Symptoms and reflux competence in relation to anatomical findings at reoperation after laparoscopic total fundoplication
2002 (English)In: European Journal of Surgery, ISSN 1102-4151, Vol. 168, no 12, 701-706 p.Article in journal (Refereed) Published
To investigate the mechanisms and anatomical failures after total laparoscopic fundoplication using the symptoms and findings at reoperation.
Prospective open study.
University hospital, Sweden.
Twenty-one patients who were reoperated on a median of 33 (0.5-102) months after laparoscopic fundoplication.
The patients were divided into three groups according to the mode of presentation. The first group presented with dysphagia and no gastro-oesophageal reflux (GOR) (n = 6). The second group (n = 11) had recurrent GOR and the third group (n = 4) complained of a sense of excessive fullness.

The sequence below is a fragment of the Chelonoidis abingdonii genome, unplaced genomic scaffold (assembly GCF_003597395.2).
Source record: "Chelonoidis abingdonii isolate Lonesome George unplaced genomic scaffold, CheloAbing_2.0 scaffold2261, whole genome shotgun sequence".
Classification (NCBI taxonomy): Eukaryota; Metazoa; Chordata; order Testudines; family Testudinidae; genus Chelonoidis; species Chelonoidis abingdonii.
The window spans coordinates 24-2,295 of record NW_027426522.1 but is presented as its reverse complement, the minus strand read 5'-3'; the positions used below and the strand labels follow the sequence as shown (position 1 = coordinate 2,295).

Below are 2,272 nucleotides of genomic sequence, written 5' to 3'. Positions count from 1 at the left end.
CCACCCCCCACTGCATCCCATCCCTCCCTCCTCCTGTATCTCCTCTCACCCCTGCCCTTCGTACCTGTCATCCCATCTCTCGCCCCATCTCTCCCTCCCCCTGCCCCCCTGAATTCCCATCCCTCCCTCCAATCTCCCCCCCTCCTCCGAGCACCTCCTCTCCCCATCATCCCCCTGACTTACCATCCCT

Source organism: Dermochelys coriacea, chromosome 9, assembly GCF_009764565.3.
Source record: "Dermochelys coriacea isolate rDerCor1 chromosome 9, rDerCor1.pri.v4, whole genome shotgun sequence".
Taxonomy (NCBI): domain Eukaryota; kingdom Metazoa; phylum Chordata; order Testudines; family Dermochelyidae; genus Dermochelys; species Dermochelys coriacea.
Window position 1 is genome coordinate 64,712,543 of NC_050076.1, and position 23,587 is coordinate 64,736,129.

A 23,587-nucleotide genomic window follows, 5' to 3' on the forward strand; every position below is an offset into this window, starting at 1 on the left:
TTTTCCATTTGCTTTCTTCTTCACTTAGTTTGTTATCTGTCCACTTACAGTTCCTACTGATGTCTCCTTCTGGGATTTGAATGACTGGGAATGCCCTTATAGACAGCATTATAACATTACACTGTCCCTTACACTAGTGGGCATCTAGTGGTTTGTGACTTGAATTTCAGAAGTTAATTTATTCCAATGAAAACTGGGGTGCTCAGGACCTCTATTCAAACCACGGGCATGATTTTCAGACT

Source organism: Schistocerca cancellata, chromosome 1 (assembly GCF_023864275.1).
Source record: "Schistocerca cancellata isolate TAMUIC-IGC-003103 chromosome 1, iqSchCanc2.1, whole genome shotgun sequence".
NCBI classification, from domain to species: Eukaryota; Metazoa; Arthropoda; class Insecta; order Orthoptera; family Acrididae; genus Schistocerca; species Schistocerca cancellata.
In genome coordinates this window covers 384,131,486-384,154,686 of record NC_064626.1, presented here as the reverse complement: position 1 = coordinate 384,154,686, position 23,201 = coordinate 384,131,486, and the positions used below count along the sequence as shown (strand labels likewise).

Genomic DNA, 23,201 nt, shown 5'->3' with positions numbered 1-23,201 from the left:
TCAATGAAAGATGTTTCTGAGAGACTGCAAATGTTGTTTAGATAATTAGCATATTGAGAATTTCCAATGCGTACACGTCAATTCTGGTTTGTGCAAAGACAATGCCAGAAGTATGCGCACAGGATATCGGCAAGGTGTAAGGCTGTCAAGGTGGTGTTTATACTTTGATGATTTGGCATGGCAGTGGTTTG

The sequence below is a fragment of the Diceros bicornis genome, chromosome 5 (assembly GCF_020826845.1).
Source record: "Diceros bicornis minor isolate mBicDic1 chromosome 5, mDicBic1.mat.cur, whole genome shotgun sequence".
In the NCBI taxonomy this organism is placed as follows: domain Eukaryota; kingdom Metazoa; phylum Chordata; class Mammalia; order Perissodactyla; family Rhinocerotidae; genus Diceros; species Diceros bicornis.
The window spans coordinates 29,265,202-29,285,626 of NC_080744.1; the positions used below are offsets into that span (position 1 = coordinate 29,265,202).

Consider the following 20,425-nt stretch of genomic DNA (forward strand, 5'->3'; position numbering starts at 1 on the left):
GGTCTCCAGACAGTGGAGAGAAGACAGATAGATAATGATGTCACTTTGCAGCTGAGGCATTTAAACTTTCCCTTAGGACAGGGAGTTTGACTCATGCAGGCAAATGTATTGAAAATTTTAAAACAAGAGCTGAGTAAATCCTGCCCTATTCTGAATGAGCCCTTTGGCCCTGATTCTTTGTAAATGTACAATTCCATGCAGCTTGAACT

In the dysphagia group the reason for it in 4 patients was severe fibrosis in the hiatal region including the right part of the fundoplication. One patient had correctly located fundoplication but it was too tight. In the last patient the part of the stomach used was too low down. All patients in the GOR group had a slippage and rupture of the fundoplication. Ten patients also had a recurrent hernia. In 6/11 patients the fundal mobilisation was incomplete. In the last group (excessive fullness) one patient had a postoperative leak from the fundal part, one patient a para-oesophageal hernia, and one patient an intact but herniated repair. One further patient had an intact abdominal oesophagus and crural repair, but a large portion of the stomach had herniated through the left part of the fundoplication and acted as a volvulus.
Dysphagia was caused by hiatal fibrosis or other technical failures rather than a normal tight fundoplication. Using the wrong part of the stomach causes recurrent heartburn. The laparoscopic suturing technique must be improved.
Place, publisher, year, edition, pages
2002. Vol. 168, no 12, 701-706 p.
Medical and Health Sciences
IdentifiersURN: urn:nbn:se:liu:diva-25025PubMedID: 15362579Local ID: 9446OAI: oai:DiVA.org:liu-25025DiVA: diva2:245351